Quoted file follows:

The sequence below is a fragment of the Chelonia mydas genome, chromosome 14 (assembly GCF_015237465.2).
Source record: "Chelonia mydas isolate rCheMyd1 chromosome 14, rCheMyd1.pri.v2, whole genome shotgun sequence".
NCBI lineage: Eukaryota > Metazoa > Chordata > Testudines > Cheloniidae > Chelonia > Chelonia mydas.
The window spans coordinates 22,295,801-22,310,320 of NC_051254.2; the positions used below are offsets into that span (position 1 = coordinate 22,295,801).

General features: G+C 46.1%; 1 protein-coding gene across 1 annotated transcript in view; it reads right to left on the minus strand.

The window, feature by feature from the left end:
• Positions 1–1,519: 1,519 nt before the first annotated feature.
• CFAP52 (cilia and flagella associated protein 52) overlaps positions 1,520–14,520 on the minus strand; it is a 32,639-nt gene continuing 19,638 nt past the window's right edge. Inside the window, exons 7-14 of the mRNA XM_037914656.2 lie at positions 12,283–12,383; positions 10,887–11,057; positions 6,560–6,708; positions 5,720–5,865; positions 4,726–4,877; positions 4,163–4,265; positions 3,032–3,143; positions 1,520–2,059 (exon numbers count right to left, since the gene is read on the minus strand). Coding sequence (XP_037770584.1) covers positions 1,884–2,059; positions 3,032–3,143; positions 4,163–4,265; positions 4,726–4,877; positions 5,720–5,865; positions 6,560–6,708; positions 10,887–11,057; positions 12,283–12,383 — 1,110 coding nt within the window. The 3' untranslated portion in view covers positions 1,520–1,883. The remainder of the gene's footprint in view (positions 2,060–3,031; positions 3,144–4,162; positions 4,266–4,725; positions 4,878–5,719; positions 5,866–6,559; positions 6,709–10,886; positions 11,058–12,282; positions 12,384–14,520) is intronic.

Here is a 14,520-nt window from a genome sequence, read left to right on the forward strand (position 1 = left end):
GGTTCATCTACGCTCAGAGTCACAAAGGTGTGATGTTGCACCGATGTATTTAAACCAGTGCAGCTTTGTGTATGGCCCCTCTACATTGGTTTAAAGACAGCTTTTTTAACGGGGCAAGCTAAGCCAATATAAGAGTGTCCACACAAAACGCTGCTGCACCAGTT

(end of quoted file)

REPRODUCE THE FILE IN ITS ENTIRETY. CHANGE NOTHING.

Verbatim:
The sequence below is a fragment of the Chelonia mydas genome, chromosome 14 (assembly GCF_015237465.2).
Source record: "Chelonia mydas isolate rCheMyd1 chromosome 14, rCheMyd1.pri.v2, whole genome shotgun sequence".
NCBI lineage: Eukaryota > Metazoa > Chordata > Testudines > Cheloniidae > Chelonia > Chelonia mydas.
The window spans coordinates 22,295,801-22,310,320 of NC_051254.2; the positions used below are offsets into that span (position 1 = coordinate 22,295,801).

General features: G+C 46.1%; 1 protein-coding gene across 1 annotated transcript in view; it reads right to left on the minus strand.

The window, feature by feature from the left end:
• Positions 1–1,519: 1,519 nt before the first annotated feature.
• CFAP52 (cilia and flagella associated protein 52) overlaps positions 1,520–14,520 on the minus strand; it is a 32,639-nt gene continuing 19,638 nt past the window's right edge. Inside the window, exons 7-14 of the mRNA XM_037914656.2 lie at positions 12,283–12,383; positions 10,887–11,057; positions 6,560–6,708; positions 5,720–5,865; positions 4,726–4,877; positions 4,163–4,265; positions 3,032–3,143; positions 1,520–2,059 (exon numbers count right to left, since the gene is read on the minus strand). Coding sequence (XP_037770584.1) covers positions 1,884–2,059; positions 3,032–3,143; positions 4,163–4,265; positions 4,726–4,877; positions 5,720–5,865; positions 6,560–6,708; positions 10,887–11,057; positions 12,283–12,383 — 1,110 coding nt within the window. The 3' untranslated portion in view covers positions 1,520–1,883. The remainder of the gene's footprint in view (positions 2,060–3,031; positions 3,144–4,162; positions 4,266–4,725; positions 4,878–5,719; positions 5,866–6,559; positions 6,709–10,886; positions 11,058–12,282; positions 12,384–14,520) is intronic.

Here is a 14,520-nt window from a genome sequence, read left to right on the forward strand (position 1 = left end):
GGTTCATCTACGCTCAGAGTCACAAAGGTGTGATGTTGCACCGATGTATTTAAACCAGTGCAGCTTTGTGTATGGCCCCTCTACATTGGTTTAAAGACAGCTTTTTTAACGGGGCAAGCTAAGCCAATATAAGAGTGTCCACACAAAACGCTGCTGCACCAGTT